Dr David Cook

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Do we Value Life?

by Dr. David Cook In 2017 the National Institute for Health and Care Excellence (NICE) rejected the drug nivolumab for use in the NHS to treat patients with advanced head and neck cancers. The reason given was that, despite the drug showing positive benefits, it was judged to be too expensive based on the cost per ‘quality adjusted life year’ (QALY). For patients with this disease (and clinicians treating them) this was a hugely disappointing decision and although subsequently nivolumab has been approved for use, at the point of this judgement it must have felt to these patients that their lives were somehow being deemed to be less valuable than those of other patients. Let’s wind forward to today and Lord Sumption discussing the impact of lockdown on society and apparently suggesting something similar, namely, that some lives are less valuable than others. But in both of these cases is this what was actually meant? Are we really assigning a value to a life? Are we really judging that some lives are more valuable than others and so more worthy of saving? To answer these questions, let’s focus on QALYs because these seem to be highly culpable in the crime of ‘life valuation’. Quality Adjusted Life Years (QALYs) are not used to assess the quality of a life and they...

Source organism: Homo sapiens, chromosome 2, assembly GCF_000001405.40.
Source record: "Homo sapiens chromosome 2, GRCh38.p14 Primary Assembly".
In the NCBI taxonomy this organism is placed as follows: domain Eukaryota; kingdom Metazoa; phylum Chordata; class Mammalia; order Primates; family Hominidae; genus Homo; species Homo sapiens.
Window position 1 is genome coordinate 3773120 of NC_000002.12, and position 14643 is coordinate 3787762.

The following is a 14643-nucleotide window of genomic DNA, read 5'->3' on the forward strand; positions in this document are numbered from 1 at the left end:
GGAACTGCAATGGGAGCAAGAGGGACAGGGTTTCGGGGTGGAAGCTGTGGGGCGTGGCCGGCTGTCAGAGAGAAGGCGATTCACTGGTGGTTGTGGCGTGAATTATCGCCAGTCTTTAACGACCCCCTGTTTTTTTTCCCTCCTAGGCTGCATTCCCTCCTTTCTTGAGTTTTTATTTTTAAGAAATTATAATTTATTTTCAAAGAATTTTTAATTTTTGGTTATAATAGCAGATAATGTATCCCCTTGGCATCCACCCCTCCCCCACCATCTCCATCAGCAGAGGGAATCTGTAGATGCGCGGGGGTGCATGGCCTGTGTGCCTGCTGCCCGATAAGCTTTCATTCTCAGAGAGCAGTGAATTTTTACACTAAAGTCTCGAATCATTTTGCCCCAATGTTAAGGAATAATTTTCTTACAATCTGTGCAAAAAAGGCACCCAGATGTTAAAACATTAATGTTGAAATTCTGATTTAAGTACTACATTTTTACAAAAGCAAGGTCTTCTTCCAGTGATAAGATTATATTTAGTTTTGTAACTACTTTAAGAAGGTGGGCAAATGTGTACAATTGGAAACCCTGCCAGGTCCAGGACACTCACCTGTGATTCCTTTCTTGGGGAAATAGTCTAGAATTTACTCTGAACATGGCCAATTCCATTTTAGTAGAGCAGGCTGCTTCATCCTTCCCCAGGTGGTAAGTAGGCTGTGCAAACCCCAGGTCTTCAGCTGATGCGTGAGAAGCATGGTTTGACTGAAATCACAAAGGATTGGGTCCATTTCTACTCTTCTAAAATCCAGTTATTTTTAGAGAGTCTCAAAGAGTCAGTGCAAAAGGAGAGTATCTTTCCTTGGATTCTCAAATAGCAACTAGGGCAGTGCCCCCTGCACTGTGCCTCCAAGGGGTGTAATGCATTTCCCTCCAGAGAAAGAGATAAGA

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May 2024
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